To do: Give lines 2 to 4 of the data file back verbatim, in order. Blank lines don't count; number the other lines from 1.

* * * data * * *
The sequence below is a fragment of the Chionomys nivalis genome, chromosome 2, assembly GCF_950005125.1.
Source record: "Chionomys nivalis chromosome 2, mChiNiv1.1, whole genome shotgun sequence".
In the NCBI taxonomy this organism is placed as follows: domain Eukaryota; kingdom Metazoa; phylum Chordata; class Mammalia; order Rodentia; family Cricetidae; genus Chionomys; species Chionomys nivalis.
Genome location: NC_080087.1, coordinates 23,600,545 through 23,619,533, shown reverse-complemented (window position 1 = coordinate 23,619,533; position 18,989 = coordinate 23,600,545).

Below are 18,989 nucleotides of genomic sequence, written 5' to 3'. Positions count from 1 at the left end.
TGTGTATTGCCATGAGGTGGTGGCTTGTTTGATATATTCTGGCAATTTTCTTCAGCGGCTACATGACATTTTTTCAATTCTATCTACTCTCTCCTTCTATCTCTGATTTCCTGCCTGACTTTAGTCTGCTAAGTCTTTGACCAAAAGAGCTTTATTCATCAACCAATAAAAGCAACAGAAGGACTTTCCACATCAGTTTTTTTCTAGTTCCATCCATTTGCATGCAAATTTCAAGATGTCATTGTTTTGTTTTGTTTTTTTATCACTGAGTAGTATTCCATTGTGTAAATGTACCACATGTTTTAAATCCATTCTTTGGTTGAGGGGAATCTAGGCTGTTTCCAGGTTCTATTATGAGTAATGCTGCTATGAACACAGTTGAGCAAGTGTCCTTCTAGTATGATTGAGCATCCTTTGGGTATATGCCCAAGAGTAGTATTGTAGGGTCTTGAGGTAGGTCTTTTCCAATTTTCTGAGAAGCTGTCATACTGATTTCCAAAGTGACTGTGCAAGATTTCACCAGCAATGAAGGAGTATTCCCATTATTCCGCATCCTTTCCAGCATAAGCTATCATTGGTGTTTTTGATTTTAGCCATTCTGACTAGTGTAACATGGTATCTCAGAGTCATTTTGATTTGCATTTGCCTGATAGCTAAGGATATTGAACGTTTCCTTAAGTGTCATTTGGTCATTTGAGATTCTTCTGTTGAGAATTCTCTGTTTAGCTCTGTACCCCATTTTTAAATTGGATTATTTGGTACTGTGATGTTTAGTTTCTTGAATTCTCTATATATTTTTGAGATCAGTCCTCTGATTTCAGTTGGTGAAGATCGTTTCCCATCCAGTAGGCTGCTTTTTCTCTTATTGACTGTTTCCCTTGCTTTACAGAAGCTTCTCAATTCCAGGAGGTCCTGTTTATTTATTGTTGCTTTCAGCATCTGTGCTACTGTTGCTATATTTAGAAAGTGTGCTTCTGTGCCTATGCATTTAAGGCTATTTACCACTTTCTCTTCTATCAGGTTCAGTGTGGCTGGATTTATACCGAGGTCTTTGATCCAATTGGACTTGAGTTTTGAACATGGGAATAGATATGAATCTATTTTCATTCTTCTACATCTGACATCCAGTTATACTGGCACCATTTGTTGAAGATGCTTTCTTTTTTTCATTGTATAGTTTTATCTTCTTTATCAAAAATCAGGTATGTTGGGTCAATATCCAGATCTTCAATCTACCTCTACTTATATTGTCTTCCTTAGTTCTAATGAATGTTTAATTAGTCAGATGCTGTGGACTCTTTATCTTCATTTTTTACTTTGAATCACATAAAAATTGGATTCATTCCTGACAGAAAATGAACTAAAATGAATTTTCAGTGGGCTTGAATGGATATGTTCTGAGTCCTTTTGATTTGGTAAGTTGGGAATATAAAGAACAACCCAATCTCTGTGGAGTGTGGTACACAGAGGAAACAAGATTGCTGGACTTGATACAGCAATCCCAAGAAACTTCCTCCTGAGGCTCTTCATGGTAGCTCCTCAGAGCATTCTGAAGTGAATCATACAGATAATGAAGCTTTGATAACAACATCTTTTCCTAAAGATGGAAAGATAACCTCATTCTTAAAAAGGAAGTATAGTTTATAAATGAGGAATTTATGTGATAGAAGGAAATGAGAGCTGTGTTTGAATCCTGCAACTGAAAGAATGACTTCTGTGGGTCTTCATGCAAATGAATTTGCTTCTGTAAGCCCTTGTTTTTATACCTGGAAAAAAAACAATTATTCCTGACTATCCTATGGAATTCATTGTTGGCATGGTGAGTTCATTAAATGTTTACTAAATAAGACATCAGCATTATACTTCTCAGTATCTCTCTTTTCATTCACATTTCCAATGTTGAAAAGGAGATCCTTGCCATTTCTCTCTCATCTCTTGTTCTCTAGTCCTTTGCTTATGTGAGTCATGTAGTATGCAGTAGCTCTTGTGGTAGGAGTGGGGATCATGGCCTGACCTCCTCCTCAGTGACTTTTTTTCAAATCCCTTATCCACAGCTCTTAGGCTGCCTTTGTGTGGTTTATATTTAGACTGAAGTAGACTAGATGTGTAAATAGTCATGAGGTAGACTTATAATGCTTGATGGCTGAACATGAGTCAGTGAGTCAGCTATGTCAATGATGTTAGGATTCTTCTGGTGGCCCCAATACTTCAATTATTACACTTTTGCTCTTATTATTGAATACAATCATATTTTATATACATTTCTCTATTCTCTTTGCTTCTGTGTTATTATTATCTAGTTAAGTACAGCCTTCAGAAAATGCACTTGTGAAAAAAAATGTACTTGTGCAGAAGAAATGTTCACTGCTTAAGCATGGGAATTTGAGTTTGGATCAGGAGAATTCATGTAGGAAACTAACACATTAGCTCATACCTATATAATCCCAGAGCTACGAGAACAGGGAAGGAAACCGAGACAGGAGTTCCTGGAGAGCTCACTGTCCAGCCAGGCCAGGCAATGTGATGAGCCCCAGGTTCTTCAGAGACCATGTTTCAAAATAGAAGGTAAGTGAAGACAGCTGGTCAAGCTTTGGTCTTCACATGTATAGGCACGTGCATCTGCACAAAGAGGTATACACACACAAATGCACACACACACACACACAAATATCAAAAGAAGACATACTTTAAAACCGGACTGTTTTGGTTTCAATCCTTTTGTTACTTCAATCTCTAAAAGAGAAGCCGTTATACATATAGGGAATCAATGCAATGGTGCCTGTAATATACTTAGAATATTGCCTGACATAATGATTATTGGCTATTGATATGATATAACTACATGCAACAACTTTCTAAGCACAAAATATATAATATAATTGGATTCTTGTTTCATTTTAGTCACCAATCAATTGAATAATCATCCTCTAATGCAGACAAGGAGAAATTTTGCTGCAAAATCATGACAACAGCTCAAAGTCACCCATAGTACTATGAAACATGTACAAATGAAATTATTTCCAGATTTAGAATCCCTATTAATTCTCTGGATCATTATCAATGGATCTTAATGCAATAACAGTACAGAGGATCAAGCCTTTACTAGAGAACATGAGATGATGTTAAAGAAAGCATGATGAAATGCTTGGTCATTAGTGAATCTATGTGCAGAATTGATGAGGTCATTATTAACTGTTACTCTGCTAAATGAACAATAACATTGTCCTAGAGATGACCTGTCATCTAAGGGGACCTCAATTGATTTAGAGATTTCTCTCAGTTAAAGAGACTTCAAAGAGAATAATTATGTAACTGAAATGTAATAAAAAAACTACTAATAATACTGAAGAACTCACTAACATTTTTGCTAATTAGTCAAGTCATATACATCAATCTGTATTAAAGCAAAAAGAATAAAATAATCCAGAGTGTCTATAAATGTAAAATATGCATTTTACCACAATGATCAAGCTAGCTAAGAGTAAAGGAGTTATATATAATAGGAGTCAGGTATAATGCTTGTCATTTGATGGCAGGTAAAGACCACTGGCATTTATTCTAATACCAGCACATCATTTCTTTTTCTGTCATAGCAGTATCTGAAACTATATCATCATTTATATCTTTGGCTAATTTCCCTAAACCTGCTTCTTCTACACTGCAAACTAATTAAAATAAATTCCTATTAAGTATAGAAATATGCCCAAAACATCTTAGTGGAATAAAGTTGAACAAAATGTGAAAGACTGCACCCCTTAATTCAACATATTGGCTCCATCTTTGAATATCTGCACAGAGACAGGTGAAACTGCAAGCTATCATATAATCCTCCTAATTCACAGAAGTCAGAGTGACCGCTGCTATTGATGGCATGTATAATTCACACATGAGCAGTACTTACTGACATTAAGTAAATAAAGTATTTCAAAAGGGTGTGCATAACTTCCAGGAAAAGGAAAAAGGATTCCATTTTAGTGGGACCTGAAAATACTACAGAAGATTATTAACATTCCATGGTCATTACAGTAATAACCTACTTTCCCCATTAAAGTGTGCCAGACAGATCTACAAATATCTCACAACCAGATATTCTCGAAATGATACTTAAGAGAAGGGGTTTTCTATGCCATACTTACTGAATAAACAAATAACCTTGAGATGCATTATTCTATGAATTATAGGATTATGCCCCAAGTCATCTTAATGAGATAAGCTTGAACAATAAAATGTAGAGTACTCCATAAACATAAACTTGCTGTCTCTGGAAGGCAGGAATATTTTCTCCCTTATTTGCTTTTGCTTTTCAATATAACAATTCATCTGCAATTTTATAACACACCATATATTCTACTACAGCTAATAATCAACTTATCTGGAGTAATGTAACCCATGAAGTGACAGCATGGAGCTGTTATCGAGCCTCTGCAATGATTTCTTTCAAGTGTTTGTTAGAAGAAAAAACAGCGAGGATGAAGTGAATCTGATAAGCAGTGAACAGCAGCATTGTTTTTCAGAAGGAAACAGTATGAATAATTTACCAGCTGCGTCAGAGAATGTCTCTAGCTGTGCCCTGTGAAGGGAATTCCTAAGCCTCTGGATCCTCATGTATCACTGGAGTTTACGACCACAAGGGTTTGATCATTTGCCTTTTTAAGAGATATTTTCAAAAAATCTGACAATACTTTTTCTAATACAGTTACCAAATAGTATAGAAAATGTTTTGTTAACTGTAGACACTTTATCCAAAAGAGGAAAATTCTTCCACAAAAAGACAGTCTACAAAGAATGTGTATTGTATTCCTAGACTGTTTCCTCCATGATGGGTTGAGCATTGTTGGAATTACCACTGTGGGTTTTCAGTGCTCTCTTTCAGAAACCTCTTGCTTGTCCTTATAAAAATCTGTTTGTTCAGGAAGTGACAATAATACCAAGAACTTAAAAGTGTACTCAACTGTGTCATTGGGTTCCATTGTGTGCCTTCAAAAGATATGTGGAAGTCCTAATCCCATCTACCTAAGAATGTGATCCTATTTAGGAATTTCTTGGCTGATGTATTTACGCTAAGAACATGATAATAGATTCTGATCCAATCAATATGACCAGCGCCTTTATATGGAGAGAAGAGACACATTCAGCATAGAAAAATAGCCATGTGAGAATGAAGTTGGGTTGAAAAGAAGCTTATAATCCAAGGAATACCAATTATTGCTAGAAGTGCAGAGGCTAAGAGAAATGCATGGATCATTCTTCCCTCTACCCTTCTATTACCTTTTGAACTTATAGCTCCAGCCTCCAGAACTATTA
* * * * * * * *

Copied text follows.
Source record: "Chionomys nivalis chromosome 2, mChiNiv1.1, whole genome shotgun sequence".
In the NCBI taxonomy this organism is placed as follows: domain Eukaryota; kingdom Metazoa; phylum Chordata; class Mammalia; order Rodentia; family Cricetidae; genus Chionomys; species Chionomys nivalis.
Genome location: NC_080087.1, coordinates 23,600,545 through 23,619,533, shown reverse-complemented (window position 1 = coordinate 23,619,533; position 18,989 = coordinate 23,600,545).